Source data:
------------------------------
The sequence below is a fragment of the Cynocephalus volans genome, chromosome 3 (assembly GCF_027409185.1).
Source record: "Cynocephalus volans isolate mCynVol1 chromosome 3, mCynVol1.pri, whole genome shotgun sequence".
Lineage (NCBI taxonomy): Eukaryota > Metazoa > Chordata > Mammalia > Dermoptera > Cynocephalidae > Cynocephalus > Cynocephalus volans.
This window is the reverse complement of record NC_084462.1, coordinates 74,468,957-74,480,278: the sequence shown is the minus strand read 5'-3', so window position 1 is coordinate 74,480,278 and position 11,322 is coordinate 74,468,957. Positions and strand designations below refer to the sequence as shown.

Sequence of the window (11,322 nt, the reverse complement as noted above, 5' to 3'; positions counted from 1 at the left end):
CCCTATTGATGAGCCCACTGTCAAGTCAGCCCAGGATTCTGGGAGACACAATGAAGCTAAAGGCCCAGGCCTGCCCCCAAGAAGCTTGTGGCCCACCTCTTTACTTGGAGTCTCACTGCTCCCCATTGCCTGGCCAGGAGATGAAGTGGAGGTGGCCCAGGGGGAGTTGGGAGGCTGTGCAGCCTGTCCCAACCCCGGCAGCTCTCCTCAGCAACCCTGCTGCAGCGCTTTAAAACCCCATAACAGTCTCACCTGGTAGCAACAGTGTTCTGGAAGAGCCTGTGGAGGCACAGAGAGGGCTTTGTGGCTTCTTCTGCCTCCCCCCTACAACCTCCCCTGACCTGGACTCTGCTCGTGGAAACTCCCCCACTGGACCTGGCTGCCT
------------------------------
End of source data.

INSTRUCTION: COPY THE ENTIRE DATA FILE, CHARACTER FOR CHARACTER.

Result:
The sequence below is a fragment of the Cynocephalus volans genome, chromosome 3 (assembly GCF_027409185.1).
Source record: "Cynocephalus volans isolate mCynVol1 chromosome 3, mCynVol1.pri, whole genome shotgun sequence".
Lineage (NCBI taxonomy): Eukaryota > Metazoa > Chordata > Mammalia > Dermoptera > Cynocephalidae > Cynocephalus > Cynocephalus volans.
This window is the reverse complement of record NC_084462.1, coordinates 74,468,957-74,480,278: the sequence shown is the minus strand read 5'-3', so window position 1 is coordinate 74,480,278 and position 11,322 is coordinate 74,468,957. Positions and strand designations below refer to the sequence as shown.

Sequence of the window (11,322 nt, the reverse complement as noted above, 5' to 3'; positions counted from 1 at the left end):
CCCTATTGATGAGCCCACTGTCAAGTCAGCCCAGGATTCTGGGAGACACAATGAAGCTAAAGGCCCAGGCCTGCCCCCAAGAAGCTTGTGGCCCACCTCTTTACTTGGAGTCTCACTGCTCCCCATTGCCTGGCCAGGAGATGAAGTGGAGGTGGCCCAGGGGGAGTTGGGAGGCTGTGCAGCCTGTCCCAACCCCGGCAGCTCTCCTCAGCAACCCTGCTGCAGCGCTTTAAAACCCCATAACAGTCTCACCTGGTAGCAACAGTGTTCTGGAAGAGCCTGTGGAGGCACAGAGAGGGCTTTGTGGCTTCTTCTGCCTCCCCCCTACAACCTCCCCTGACCTGGACTCTGCTCGTGGAAACTCCCCCACTGGACCTGGCTGCCT